With all the new restaurants that are opening in town, we could easily write about two or three places a week without ever talking about restaurant that’s been open for more than a year. It’s a great problem to have, from the perspective of innovation and a constantly expanding restaurant scene. But it’s definitely a challenge if you’re trying to get a handle on everything that’s out there for DC diners.
Thankfully, we were enticed to check out Mourayo as a result of a recent Groupon offering. Despite appearing on Washingtonian’s 100 Very Best Restaurants list four years in a row, the Connecticut Avenue Greek restaurant never really jumped out at us as a must-try. But sweeten the deal with that Groupon discount, and it leapt to the front of our list.
When you think of Greek cuisine, chances are you envision the staples of the Mediterranean diet: olive oil, lemons, fish, lamb. If so, Mourayo is the place for you – they pride themselves on delivering a blend of contemporary and traditional experiences in a nautically-inspired setting. While specials will necessarily vary from visit to visit, the main menu offers everything from mussels in an ouzo broth to a ground-duck mousaka.
More on our visit to this “fisherman’s safe harbor” after the jump.
We arrived at Mourayo early for a 7:30 reservation on a rainy weekday night, and it was pretty clear they’d have no problem seating us. There were a few occupied tables, but it wasn’t especially busy. As it turns out, even on a weeknight the restaurant does the majority of its business in the later evening – the place started to fill up as our entrees arrived and was actually quite busy by the time we were finished.
Walking to our table, the evidence of Mourayo’s nautical inspiration was everywhere. The light wood of the entry way carried through into the dining room, where the wall was decorated with round portholes. The bright white and vibrant blue of Greek paintings bring color into the space. And there’s plenty of seafood on the menu.
Elizabeth knew exactly what she wanted to start with – the dish had been calling to her from their online menu. Htapodi stin Shara me Fava, it was called. Grilled octopus served with a fava bean puree and a drizzled octopus-ink vinaigrette. As exciting as the dish’s description made it out to be, the actual presentation was even more impressive.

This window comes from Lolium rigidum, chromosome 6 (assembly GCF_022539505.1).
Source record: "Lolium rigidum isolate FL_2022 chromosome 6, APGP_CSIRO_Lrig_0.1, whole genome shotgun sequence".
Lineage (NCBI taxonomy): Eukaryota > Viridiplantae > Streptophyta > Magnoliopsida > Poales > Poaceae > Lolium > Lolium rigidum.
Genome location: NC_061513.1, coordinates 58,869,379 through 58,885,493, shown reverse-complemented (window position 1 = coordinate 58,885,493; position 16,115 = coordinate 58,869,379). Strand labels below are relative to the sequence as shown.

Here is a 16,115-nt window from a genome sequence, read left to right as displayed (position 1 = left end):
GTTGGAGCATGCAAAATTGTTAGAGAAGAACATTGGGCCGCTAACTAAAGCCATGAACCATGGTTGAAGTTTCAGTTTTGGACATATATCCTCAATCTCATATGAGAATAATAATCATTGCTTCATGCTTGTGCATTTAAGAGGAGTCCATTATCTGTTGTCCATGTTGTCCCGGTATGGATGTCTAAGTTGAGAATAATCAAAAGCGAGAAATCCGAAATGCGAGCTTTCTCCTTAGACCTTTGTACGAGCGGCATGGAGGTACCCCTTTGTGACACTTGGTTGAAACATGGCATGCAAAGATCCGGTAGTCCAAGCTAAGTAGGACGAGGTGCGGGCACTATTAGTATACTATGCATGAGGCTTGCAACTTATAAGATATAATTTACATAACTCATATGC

There on one side of the dish lay a grilled octopus, splayed out and looking almost like a starfish, with just a bit of char toward the ends of the tentacles to show that it had been cooked. It looked tempting, but we know how easy it is to overcook octopus and take it from meltingly tender to frustratingly rubbery so we were cautious as we went to cut into it. We needn’t have been – our knives slid right through as though the octopus were a scallop. The meat was smoky and sweet and it stayed tender from beginning to end. At the other end of the plate were a delicious garlicky yellow fava bean puree and a tangy salad with chopped octopus bites. It was an impressively balanced dish that showed off the kitchen’s mastery of Greek flavors and techniques.
For her entree, Elizabeth opted to move from sea to land with the Kouneli Kritiko, a pasta special that served up rabbit ragout over handmade papardelle noodles. The rabbit, braised in a sauce of red wine and herbs, was deeply flavorful and offered up a terrific savory note that was offset by bright, acidic tomatoes. It was another presentation that offered plenty of opportunities for missteps (overcooked pasta, tough rabbit, bland sauce), but Mourayo delivered on every aspect.
I’m man enough to admit when I’ve been out-ordered, but I’ll start out by saying that I had fully expected our entrees to be difficult to compare head-to-head. One of the fish entrees on the regular menu caught my eye: Bakaliaros “Santorini.” Growing up in an Italian-American family, I came to enjoy the taste of bacalao, or salt cod. Chopped up into a salad with vinegar, peppers, olives and tomatoes it’s a special treat. So when I saw that Mourayo offers salt cod sauteed with sun-dried tomatoes and potato skordalia, I decided to give it a shot.
Unfortunately, it just didn’t work for me. There were simply too many big flavors competing in the dish, and they failed to come together to form something bigger and better. The salty fish seemed to clash with the tangy sun-dried tomatoes for dominance, though both went well separately with the skordalia base. Eventually I ended up putting the tomato off to the side and just enjoying the salt cod with the garlic-potato puree.
With prices between $16 and $26 per entree, Mourayo represents a more upscale Greek dining experience. The flavors were definitely similar to those found at Zaytinya (our previous foray into Greek cuisine) under Top Chef contestant Mike Isabella, but they had a distinctly more home-style and traditional vibe. Thank goodness for that Groupon – if not for that, it might have been another four years before we tried Mourayo. Now that we know what we’ve been missing, we’re eagerly looking forward to our next visit.